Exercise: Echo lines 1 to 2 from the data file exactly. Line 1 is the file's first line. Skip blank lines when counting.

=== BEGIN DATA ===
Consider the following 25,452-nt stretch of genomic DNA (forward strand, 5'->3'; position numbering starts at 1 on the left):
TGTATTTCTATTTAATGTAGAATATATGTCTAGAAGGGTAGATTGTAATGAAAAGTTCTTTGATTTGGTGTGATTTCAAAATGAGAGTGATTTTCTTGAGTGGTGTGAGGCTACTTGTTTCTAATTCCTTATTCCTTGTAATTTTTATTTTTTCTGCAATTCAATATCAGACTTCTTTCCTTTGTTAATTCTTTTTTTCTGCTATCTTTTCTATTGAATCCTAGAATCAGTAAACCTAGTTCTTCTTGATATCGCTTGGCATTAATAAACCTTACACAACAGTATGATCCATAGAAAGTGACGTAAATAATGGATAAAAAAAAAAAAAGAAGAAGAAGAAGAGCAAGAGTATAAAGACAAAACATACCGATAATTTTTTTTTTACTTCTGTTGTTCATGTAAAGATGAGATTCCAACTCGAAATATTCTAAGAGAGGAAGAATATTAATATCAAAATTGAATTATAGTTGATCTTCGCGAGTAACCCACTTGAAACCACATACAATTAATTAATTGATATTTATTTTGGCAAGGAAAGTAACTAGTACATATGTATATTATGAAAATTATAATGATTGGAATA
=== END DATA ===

Consider the following 25,452-nt stretch of genomic DNA (forward strand, 5'->3'; position numbering starts at 1 on the left):
TGTATTTCTATTTAATGTAGAATATATGTCTAGAAGGGTAGATTGTAATGAAAAGTTCTTTGATTTGGTGTGATTTCAAAATGAGAGTGATTTTCTTGAGTGGTGTGAGGCTACTTGTTTCTAATTCCTTATTCCTTGTAATTTTTATTTTTTCTGCAATTCAATATCAGACTTCTTTCCTTTGTTAATTCTTTTTTTCTGCTATCTTTTCTATTGAATCCTAGAATCAGTAAACCTAGTTCTTCTTGATATCGCTTGGCATTAATAAACCTTACACAACAGTATGATCCATAGAAAGTGACGTAAATAATGGATAAAAAAAAAAAAAGAAGAAGAAGAAGAGCAAGAGTATAAAGACAAAACATACCGATAATTTTTTTTTTACTTCTGTTGTTCATGTAAAGATGAGATTCCAACTCGAAATATTCTAAGAGAGGAAGAATATTAATATCAAAATTGAATTATAGTTGATCTTCGCGAGTAACCCACTTGAAACCACATACAATTAATTAATTGATATTTATTTTGGCAAGGAAAGTAACTAGTACATATGTATATTATGAAAATTATAATGATTGGAATA